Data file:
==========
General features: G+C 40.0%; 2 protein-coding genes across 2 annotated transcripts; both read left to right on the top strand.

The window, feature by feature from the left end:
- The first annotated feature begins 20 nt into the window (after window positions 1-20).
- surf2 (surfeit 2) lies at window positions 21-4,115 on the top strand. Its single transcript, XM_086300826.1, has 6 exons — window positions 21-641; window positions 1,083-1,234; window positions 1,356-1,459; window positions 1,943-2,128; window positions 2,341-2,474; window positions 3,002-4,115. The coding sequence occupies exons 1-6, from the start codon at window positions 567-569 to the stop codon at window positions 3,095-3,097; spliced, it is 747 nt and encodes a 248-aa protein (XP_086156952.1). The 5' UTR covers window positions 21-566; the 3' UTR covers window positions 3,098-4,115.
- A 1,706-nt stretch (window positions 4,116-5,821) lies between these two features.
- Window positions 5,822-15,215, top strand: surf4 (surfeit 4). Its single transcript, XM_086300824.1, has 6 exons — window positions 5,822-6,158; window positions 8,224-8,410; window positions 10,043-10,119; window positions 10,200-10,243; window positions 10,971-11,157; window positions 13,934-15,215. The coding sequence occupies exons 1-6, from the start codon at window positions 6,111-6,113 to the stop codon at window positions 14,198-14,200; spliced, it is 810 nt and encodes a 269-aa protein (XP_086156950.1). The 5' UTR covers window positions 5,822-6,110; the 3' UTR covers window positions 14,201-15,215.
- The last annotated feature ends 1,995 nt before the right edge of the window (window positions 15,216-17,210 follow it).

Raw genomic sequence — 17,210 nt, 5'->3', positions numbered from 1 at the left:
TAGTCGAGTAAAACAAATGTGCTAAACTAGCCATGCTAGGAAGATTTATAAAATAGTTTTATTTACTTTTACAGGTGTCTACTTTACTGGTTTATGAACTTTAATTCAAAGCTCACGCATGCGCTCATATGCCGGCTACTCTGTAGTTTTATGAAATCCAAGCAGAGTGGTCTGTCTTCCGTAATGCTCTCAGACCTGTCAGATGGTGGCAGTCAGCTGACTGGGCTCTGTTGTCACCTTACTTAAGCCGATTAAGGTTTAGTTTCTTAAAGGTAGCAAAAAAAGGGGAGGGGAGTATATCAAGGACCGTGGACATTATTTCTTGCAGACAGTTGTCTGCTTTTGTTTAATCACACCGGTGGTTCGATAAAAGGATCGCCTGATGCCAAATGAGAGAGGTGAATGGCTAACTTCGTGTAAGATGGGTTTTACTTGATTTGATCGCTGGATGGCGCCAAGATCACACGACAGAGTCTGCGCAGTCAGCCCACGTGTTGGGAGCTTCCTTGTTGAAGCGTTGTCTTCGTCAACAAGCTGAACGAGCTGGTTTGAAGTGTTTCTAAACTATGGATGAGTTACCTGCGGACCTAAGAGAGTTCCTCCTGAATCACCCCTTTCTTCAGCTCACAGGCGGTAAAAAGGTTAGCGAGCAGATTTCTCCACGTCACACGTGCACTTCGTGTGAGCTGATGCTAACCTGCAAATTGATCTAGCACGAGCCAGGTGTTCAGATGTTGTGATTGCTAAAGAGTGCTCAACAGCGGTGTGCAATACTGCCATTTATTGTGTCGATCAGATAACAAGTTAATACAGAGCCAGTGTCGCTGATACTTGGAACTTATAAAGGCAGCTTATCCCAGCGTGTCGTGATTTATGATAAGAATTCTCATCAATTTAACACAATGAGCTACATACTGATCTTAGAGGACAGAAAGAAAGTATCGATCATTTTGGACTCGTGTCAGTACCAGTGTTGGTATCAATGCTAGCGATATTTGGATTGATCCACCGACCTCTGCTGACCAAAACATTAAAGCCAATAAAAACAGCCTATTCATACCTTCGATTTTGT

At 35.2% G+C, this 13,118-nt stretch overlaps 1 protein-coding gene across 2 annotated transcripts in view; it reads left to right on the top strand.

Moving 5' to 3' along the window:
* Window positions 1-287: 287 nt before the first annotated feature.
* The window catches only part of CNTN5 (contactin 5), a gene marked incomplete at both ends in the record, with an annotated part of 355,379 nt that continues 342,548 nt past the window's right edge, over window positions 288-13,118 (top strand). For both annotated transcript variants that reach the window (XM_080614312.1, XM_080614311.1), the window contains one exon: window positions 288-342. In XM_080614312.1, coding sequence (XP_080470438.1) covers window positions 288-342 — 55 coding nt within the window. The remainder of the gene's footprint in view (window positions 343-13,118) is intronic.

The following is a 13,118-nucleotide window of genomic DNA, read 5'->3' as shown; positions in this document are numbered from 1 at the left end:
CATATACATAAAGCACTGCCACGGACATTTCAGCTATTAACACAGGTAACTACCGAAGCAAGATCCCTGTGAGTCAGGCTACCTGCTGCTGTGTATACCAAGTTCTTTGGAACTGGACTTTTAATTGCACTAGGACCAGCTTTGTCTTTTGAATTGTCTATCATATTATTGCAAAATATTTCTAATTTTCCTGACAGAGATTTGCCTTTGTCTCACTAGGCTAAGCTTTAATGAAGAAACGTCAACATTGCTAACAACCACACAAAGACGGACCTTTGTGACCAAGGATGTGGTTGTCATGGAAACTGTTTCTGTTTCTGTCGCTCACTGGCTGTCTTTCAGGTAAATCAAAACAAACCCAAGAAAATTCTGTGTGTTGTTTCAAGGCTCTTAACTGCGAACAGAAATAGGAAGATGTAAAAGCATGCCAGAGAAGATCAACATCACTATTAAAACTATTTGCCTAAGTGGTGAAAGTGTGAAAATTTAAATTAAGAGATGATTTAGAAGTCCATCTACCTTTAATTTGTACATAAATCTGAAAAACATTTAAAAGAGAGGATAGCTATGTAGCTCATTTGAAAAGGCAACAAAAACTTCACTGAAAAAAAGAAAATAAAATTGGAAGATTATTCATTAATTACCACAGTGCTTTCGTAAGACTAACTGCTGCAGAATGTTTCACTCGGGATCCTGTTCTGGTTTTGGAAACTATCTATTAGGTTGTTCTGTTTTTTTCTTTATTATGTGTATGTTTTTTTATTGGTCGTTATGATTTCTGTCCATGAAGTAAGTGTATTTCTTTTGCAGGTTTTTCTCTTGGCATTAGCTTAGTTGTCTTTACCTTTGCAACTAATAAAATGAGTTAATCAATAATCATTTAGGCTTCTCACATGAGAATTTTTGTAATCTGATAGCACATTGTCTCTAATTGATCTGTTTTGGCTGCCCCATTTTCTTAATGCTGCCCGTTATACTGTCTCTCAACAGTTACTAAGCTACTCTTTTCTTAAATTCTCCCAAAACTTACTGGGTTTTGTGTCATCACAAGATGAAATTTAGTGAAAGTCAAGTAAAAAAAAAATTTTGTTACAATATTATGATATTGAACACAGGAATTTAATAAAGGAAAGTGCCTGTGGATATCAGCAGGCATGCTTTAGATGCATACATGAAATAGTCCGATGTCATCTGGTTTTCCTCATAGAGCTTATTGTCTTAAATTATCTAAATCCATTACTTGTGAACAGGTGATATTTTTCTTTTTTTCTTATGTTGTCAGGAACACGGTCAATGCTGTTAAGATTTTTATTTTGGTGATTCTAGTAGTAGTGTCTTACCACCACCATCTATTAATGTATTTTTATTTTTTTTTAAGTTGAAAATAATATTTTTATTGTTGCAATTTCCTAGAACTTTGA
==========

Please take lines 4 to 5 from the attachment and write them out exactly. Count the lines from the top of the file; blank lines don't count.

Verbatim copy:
- surf2 (surfeit 2) lies at window positions 21-4,115 on the top strand. Its single transcript, XM_086300826.1, has 6 exons — window positions 21-641; window positions 1,083-1,234; window positions 1,356-1,459; window positions 1,943-2,128; window positions 2,341-2,474; window positions 3,002-4,115. The coding sequence occupies exons 1-6, from the start codon at window positions 567-569 to the stop codon at window positions 3,095-3,097; spliced, it is 747 nt and encodes a 248-aa protein (XP_086156952.1). The 5' UTR covers window positions 21-566; the 3' UTR covers window positions 3,098-4,115.
- A 1,706-nt stretch (window positions 4,116-5,821) lies between these two features.